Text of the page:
<- Load ~ s(as.numeric(Date), k=3) + WeekDays:DLS + s(toy, k = 20, bs = 'cc') +
eq s(as.numeric(Date),T_national, k=4) + s(T_national_s95, k=5) + s(T_national_s99, k=5) +
s(T_national_s99_min, T_national_s99_max) + Load.48:WeekDays + Load.336
<- mgcv::gam(eq , data = Data0, family = "gaussian")
g <- predict(g, newdata = Data1) gam_nat.forecast
```

We proceed in two steps:

The parameter of the RF are the default parameters (\(500\) trees, \(mtry=\sqrt{p}\), unlimited tree depth) where \(p\) is now the number of covariates plus the number of GAM features.

```
### extract the GAM terms
<- predict(g, newdata = Data0, type = 'terms')
terms0 <- predict(g, newdata = Data1, type = 'terms')
terms1 colnames(terms0) <- paste0("gterms_", c(1:ncol(terms0)))
colnames(terms1) <- paste0("gterms_", c(1:ncol(terms1)))
### include it in the stacked RF
#### first build a data frame
<- data.frame(Data0, terms0)
data0_rf $res <- g$residuals # fitted residuals of the GAM
data0_rf$res.48 <- c(data0_rf$res[1], data0_rf$res[1:(length(data0_rf$res)-1)]) # lags of the fitted residuals
data0_rf$res.336 <- c(data0_rf$res[1:7], data0_rf$res[1:(length(data0_rf$res)-7)])
data0_rf
<- data.frame(Data1, terms1)
data1_rf $g.forecast <- predict(g, newdata=Data1)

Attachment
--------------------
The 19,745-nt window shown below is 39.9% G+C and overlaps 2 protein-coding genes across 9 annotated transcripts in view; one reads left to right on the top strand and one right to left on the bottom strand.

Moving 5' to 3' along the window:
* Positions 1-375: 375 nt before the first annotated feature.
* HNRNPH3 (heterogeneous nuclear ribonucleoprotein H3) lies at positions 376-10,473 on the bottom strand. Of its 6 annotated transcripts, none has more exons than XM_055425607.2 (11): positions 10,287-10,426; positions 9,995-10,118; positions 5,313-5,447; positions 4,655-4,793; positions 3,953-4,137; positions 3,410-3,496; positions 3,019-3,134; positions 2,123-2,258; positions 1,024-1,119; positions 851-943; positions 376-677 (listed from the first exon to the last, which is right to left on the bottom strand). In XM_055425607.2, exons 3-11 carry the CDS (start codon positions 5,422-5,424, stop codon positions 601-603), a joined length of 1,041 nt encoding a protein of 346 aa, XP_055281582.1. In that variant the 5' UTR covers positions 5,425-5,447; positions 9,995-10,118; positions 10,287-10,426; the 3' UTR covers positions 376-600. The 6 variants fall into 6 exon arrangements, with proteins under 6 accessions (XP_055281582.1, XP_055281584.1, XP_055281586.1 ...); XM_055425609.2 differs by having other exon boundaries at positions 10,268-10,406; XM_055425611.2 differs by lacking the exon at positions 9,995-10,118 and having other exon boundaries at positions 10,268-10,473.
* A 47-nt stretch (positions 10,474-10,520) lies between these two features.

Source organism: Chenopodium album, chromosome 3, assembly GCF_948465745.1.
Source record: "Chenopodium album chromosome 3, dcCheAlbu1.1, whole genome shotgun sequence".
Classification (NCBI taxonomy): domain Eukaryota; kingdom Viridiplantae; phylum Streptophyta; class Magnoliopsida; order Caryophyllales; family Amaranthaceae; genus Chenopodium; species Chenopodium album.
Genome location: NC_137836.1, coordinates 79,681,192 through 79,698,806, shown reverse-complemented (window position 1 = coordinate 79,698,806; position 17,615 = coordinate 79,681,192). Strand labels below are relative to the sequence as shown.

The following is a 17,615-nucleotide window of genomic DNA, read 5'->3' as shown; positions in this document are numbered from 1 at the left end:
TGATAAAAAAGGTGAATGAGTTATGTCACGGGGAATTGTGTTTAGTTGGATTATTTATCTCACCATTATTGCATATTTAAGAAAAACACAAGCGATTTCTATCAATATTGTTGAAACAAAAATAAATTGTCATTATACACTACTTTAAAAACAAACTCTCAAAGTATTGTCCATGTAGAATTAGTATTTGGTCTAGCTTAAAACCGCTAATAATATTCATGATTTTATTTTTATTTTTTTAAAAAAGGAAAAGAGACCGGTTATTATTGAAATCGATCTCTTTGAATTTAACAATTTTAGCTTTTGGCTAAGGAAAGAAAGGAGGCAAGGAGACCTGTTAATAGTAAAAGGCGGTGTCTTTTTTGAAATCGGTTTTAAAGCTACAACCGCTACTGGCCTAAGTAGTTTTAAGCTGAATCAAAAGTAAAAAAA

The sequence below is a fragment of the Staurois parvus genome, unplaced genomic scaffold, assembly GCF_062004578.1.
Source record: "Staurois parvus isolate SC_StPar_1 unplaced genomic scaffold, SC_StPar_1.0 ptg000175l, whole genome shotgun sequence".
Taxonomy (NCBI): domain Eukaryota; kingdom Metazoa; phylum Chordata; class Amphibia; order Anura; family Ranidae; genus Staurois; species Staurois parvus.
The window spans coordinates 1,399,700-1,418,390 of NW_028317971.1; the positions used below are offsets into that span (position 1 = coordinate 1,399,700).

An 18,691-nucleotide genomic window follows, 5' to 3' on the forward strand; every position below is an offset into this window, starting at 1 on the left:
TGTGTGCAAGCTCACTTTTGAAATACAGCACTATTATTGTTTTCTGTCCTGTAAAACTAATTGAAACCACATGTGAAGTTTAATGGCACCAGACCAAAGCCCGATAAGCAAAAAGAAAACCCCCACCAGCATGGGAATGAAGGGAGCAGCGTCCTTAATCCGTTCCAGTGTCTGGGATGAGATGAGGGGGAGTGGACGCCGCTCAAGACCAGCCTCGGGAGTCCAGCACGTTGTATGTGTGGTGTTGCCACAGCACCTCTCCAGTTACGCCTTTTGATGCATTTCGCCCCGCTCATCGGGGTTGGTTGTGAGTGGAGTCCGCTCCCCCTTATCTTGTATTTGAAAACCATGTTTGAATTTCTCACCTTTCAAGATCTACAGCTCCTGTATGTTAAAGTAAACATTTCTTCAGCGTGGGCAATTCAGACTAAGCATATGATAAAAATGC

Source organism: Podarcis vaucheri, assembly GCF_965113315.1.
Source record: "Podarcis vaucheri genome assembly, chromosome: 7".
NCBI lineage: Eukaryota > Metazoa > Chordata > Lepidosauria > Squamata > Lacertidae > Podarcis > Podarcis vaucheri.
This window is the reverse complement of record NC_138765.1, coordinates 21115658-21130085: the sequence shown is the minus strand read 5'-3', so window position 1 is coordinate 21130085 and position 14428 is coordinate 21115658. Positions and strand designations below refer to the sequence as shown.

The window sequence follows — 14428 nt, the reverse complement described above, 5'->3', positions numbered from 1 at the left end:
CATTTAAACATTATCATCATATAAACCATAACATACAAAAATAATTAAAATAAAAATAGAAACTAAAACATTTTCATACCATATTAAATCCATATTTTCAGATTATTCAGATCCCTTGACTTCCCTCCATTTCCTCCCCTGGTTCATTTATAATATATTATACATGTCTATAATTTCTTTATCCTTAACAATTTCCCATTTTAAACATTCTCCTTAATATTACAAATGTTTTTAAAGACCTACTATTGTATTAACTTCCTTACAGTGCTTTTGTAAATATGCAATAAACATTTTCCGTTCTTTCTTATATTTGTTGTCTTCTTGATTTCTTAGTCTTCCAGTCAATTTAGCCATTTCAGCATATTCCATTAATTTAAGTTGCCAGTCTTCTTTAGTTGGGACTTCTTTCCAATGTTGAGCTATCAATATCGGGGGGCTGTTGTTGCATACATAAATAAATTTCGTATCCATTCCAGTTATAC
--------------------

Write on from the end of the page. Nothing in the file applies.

data1_rf<- data1_rf$Load - data1_rf$g.forecast #forecast residuals
residuals $res.48 <- c(residuals[1], residuals[1:(length(residuals)-1)]) #lags of the forecast residuals
data1_rf$res.336 <- c(residuals[1:7], residuals[1:(length(residuals)-7)])
data1_rf
### equation of the RF
<- c(paste0('Load', c(".48", ".336")),
cov paste0('T_', "national"),
paste0('T_', "national", '_s99'),
paste0('T_', "national", '_s95'),
paste0('T_', "national", '_s95_min'),
paste0('T_', "national", '_s95_max'),
'toy', 'BH', 'tod', 'DLS', 'Summer_break', 'Christmas_break', 'res.48', 'res.336')
<- paste0("gterms_", c(1:ncol(terms0)))
gterm <- paste0(c(cov, gterm), collapse = '+')
cov <- paste0("res", "~", cov)
formule_rf
<- ranger::ranger(formule_rf, data = data0_rf, quantreg = T) gamrf_nat
```

These stacked forest can easily provide quantile estimates. This is particularly useful to design experts for low and high quantiles which can then be aggregated online to track the changes in the distribution of the load. For each region and at the national level we consider 5 experts associated to quantiles 0.05, 0.1,0.5,0.9 and 0.95. This choice of individual is particulary well suited for online convex aggregation (there is a high probability that the real consumption fall in the convex hull of the quantiles experts). Here is the example on stacked forest implementation for national data:

```
<- c(0.05, 0.1,0.5,0.9, 0.95)